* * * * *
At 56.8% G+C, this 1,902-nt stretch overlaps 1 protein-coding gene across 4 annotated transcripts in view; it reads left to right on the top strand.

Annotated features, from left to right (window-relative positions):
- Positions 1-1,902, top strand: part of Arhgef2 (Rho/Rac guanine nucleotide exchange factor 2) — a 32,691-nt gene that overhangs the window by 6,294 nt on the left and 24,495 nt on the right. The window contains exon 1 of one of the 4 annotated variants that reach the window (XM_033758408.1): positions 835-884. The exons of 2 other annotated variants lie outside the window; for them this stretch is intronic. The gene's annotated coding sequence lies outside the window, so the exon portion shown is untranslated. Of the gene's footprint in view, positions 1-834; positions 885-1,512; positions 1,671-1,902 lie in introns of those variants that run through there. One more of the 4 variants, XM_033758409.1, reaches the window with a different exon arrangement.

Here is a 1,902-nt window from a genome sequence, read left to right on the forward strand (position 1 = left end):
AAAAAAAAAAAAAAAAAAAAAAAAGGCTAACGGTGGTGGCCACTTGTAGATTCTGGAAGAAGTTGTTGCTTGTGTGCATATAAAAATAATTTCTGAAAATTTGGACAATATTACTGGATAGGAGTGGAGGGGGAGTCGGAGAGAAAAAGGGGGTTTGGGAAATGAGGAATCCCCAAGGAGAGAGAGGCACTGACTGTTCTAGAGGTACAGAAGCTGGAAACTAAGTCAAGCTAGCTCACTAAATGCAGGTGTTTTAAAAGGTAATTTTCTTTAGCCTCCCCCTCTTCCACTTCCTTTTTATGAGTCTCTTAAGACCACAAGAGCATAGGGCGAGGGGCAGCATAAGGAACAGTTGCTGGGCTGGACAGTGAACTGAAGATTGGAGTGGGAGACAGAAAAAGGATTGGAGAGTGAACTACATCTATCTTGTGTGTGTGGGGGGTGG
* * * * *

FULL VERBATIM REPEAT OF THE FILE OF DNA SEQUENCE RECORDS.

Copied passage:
At 56.8% G+C, this 1,902-nt stretch overlaps 1 protein-coding gene across 4 annotated transcripts in view; it reads left to right on the top strand.

Annotated features, from left to right (window-relative positions):
- Positions 1-1,902, top strand: part of Arhgef2 (Rho/Rac guanine nucleotide exchange factor 2) — a 32,691-nt gene that overhangs the window by 6,294 nt on the left and 24,495 nt on the right. The window contains exon 1 of one of the 4 annotated variants that reach the window (XM_033758408.1): positions 835-884. The exons of 2 other annotated variants lie outside the window; for them this stretch is intronic. The gene's annotated coding sequence lies outside the window, so the exon portion shown is untranslated. Of the gene's footprint in view, positions 1-834; positions 885-1,512; positions 1,671-1,902 lie in introns of those variants that run through there. One more of the 4 variants, XM_033758409.1, reaches the window with a different exon arrangement.

Here is a 1,902-nt window from a genome sequence, read left to right on the forward strand (position 1 = left end):
AAAAAAAAAAAAAAAAAAAAAAAAGGCTAACGGTGGTGGCCACTTGTAGATTCTGGAAGAAGTTGTTGCTTGTGTGCATATAAAAATAATTTCTGAAAATTTGGACAATATTACTGGATAGGAGTGGAGGGGGAGTCGGAGAGAAAAAGGGGGTTTGGGAAATGAGGAATCCCCAAGGAGAGAGAGGCACTGACTGTTCTAGAGGTACAGAAGCTGGAAACTAAGTCAAGCTAGCTCACTAAATGCAGGTGTTTTAAAAGGTAATTTTCTTTAGCCTCCCCCTCTTCCACTTCCTTTTTATGAGTCTCTTAAGACCACAAGAGCATAGGGCGAGGGGCAGCATAAGGAACAGTTGCTGGGCTGGACAGTGAACTGAAGATTGGAGTGGGAGACAGAAAAAGGATTGGAGAGTGAACTACATCTATCTTGTGTGTGTGGGGGGTGG